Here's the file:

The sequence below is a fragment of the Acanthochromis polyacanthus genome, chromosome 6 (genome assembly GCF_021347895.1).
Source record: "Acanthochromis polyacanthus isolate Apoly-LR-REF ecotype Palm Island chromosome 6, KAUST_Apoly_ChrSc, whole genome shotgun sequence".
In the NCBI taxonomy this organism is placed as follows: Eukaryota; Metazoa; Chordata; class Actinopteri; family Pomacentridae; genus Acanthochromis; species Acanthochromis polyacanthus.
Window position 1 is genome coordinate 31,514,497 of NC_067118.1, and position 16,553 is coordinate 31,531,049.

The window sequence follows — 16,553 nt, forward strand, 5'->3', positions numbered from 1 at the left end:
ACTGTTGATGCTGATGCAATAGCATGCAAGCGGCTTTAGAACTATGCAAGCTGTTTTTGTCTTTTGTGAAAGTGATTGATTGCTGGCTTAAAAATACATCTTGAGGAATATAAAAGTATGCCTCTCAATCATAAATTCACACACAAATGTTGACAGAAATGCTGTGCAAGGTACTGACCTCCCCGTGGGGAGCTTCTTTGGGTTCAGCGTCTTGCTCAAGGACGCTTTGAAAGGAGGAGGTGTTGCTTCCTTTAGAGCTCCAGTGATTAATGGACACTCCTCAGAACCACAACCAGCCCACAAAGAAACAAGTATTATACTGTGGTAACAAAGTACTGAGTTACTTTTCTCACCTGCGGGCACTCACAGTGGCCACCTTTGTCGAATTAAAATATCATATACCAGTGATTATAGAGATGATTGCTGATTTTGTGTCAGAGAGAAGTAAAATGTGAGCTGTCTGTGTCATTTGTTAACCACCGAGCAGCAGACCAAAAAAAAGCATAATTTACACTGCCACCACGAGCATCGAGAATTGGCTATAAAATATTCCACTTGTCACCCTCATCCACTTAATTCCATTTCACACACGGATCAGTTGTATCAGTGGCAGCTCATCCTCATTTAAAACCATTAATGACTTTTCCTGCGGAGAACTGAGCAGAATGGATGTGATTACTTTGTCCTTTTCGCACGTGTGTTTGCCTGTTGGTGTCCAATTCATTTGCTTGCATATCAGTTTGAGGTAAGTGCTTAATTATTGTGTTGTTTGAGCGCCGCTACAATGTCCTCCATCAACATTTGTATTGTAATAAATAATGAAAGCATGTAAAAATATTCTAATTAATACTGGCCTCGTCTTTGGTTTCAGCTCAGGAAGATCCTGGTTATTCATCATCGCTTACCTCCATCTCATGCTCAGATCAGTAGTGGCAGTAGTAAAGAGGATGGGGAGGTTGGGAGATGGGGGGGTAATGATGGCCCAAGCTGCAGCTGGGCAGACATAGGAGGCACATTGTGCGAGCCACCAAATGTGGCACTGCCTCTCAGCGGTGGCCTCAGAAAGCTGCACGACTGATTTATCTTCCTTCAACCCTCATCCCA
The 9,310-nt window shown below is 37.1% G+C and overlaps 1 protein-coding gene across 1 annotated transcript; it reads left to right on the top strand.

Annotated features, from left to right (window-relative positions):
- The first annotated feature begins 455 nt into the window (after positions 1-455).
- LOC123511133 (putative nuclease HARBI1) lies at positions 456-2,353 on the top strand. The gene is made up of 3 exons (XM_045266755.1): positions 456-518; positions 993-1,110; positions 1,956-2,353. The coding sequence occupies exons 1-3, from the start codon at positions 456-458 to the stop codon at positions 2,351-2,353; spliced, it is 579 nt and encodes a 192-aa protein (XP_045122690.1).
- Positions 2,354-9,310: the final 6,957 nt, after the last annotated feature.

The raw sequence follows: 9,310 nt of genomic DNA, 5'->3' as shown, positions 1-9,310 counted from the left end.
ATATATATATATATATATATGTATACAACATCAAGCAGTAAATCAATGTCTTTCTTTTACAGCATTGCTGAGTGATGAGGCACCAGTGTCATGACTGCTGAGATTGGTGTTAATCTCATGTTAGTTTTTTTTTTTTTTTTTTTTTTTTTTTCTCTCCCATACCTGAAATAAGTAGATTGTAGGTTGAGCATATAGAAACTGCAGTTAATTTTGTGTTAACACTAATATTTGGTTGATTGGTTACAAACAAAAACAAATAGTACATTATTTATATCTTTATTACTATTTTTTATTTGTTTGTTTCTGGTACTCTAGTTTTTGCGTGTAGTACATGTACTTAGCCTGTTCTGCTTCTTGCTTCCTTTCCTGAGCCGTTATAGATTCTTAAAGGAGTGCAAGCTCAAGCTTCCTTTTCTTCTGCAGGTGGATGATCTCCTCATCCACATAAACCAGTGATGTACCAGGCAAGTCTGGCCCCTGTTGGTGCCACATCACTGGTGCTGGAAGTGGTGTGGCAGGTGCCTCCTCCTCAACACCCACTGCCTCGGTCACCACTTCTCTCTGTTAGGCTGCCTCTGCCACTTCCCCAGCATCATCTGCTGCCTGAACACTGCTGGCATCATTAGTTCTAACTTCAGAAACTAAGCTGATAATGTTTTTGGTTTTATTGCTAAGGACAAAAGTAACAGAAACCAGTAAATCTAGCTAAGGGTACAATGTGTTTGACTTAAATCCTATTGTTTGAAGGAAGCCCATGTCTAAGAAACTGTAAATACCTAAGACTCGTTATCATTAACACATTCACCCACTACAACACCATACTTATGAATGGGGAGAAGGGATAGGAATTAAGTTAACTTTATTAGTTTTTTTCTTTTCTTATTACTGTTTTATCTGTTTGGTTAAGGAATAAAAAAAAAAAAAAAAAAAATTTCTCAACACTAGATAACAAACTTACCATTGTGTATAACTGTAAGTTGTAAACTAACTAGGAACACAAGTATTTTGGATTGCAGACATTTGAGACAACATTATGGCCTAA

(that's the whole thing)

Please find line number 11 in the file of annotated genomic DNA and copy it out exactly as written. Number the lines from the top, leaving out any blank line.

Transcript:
- Positions 2,354-9,310: the final 6,957 nt, after the last annotated feature.